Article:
Monday, October 11, 2010

Green Bay Packers Week 5 Grades

The Packers may be able to write this disappointing loss off due to injuries, but this was a game they should have put away early, long before Clay Matthews’ early injury.  The Packers appeared to lose focus early on, with some questionable first-half goal-line playcalling, including bypassing a chip-shot field goal that would have put the Packers up 10-0 early and been the difference at the end of regulation.  Despite rolling up yards in the first half, the Packers didn’t covert those yards into points, and allowed an inferior team that was on the ropes early to hang around and gain confidence in the second half.  Critical penalties and errors in execution, as well as the abandonment of the run game, all added up to a loss that never should have been.  The greater loss, of course, is the precarious status of perhaps the three most important cogs of the Packer machine: Aaron Rodgers (concussion), Jermichael Finley (knee), and Clay Matthews III (hamstring).

A scintillating 71-yard run by Brandon Jackson early in the first half is the only thing preventing a failing grade.  Jackson showed burst, acceleration, and even a little change-of-direction on the play, which makes it all the more confusing as to why the Packers only ran the ball four more times in the first half.  Jackson and John Kuhn never got into a groove, and the Packers had only one drive that took more than five minutes off the clock in the entire game.  While protecting a lead at 13-3, the Packers ran the ball only three times compared to fourteen passes, most out of the shotgun.  By the end of the game, Washington no longer respected the run and was able to go all out against the pass.

The Packers stout front three held the Redskins’ new-found gem Ryan Torrain to just 40 yards on 16 carries, but he did a nice job early on carrying linebacker A.J. Hawk for extra yards on a couple of runs.  The injury to Ryan Pickett might have been a ticket for Torrain to pile on some yards later in the game, but as Washington was playing from behind, he only got six touches in the second half.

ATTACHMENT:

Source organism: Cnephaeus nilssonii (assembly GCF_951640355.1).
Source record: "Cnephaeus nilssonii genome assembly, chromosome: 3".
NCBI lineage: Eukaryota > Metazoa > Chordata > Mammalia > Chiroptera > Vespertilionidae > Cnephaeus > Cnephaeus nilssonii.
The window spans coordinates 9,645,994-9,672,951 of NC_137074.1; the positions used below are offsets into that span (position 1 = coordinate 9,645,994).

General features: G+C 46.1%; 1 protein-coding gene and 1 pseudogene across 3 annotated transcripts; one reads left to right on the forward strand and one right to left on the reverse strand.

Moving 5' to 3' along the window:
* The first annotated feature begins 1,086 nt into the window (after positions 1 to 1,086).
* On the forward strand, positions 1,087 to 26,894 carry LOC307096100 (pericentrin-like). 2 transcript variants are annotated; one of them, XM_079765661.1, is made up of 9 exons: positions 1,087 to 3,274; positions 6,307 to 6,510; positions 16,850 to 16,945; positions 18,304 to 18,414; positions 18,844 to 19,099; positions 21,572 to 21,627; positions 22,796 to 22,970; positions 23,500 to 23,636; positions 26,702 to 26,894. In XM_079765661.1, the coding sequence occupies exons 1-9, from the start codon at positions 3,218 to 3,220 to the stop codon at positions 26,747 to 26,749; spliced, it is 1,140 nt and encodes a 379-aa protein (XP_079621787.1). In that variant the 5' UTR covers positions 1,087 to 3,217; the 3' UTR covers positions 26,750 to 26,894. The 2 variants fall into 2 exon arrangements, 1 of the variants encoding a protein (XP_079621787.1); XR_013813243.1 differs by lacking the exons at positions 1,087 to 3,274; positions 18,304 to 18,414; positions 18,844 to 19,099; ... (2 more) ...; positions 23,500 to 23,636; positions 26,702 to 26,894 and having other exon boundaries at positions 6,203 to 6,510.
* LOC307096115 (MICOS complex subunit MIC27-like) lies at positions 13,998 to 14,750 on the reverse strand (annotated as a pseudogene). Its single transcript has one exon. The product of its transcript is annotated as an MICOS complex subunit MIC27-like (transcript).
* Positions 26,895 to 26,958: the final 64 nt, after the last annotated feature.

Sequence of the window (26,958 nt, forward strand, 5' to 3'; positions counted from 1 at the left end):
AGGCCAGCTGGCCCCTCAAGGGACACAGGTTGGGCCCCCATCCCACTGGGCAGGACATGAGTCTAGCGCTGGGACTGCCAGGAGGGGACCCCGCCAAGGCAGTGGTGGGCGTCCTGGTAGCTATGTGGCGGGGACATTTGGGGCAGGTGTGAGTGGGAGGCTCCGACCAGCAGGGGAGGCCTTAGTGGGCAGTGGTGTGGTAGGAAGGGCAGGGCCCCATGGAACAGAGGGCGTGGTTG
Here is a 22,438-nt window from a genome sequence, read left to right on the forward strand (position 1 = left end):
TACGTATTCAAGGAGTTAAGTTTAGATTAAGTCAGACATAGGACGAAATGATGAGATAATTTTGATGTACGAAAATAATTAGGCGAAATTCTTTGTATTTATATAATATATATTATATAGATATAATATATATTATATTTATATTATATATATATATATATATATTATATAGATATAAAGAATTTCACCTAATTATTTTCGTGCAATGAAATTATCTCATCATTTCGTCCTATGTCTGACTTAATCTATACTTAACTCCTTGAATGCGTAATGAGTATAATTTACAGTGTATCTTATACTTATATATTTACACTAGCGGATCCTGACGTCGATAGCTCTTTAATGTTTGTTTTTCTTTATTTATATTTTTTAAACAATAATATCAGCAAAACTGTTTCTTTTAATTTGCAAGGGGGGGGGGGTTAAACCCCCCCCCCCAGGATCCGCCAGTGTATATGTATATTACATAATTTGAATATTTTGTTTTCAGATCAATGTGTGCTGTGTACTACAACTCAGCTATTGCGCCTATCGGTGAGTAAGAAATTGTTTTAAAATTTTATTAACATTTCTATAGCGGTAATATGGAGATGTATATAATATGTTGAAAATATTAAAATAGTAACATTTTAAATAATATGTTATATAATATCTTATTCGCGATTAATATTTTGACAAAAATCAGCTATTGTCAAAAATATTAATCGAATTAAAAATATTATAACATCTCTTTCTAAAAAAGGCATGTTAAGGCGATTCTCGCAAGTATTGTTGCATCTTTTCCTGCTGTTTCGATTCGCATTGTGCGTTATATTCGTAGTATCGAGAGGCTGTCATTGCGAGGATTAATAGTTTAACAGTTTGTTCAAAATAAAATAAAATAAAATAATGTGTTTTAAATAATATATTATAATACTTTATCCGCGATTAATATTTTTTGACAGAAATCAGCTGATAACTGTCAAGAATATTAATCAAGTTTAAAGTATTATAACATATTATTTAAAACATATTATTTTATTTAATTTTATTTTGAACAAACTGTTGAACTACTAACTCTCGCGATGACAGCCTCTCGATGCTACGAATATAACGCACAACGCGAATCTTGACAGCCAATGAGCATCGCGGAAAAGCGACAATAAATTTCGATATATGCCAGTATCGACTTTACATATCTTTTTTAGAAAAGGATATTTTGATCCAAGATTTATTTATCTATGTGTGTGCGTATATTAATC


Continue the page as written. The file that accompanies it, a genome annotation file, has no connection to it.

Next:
Aaron Rodgers started out just fine, going 5/5 with a TD to Donald Lee on the second drive of the game.  But, throughout the rest of the first half, he seemed to be experimenting with the goals he stated early last week:  to pass out of the shotgun more often and try to target his fourth and fifth reads.  Unfortunately, receiver drops (including a very uncharacteristic four by Donald Driver) brought drives to a halt.  When the Redskin defense began to pick up momentum, the Packers were again unable to make it into the end zone in the second half for the second game in a row.  Rodgers’ overtime interception was a dagger, but wasn’t his only errant throw of the day.  Jermichael Finley, who left the game early, was sorely missed on third downs (2/13 on the day).

Throughout the first half, the pass defense looked pretty good, mostly because Donovan McNabb looked so bad.  In particular, Clay Matthews once again was a disruptive force in the backfield, and the Packers injury situation looked okay:  Desmond Bishop was making tackles and plays, and safety Charlie Peprah looked to be channeling Chuck Cecil as he made very solid tackles.  The turning point, when Matthews left the game due to injury, opened up the vertical game for the Redskins, who burned Peprah for a 48-yard touchdown.  While McNabb never looked like his younger self, once the pass rush virtually disappeared without Matthews, the Redskins were able to do just enough through the air to move the chains and keep drives alive.  Defensive penalties against Brady Poppinga and Charles Woodson in overtime set the Redskins up for a chip-shot field goal, instead of a 47-yarder.

The special teams didn’t do anything critically wrong (penalties, turnovers), but didn’t do anything that helped the Packers win the game, either.  On kickoff returns, both Pat Lee and Jordy Nelson looked alarmingly timid, and Tramon Williams was decked hard on a couple of punt returns.  The Packers average starting field position was their own 25-yard line, giving them plenty of long fields to have to drive.  The Packer coverage teams didn’t do too badly, but did allow a 62 yard punt return to Brian Banks that was wiped out by a penalty, then a 30-yard punt return set up the Eagles long touchdown on the next play.   Tim Masthay averaged 47 yards per kick, but was unable to pin the Eagles inside their own 20.  And, of course, we saw the return of Unpredictable Mason Crosby, who went 2/4 on the day, doinking the potential game-winning 53-yarder off the left upright at the end of the fourth quarter.

1 comment:

A_Lerxst_in_Packerland said...

Good write-up. Maybe you could include a grade for MM's play calling next time (I'm ready to hand out a big, fat "F" there).

Oh, you get the award for most perfect use of a word (actual or otherwise): "doinking". It sounds like the football hitting the upright!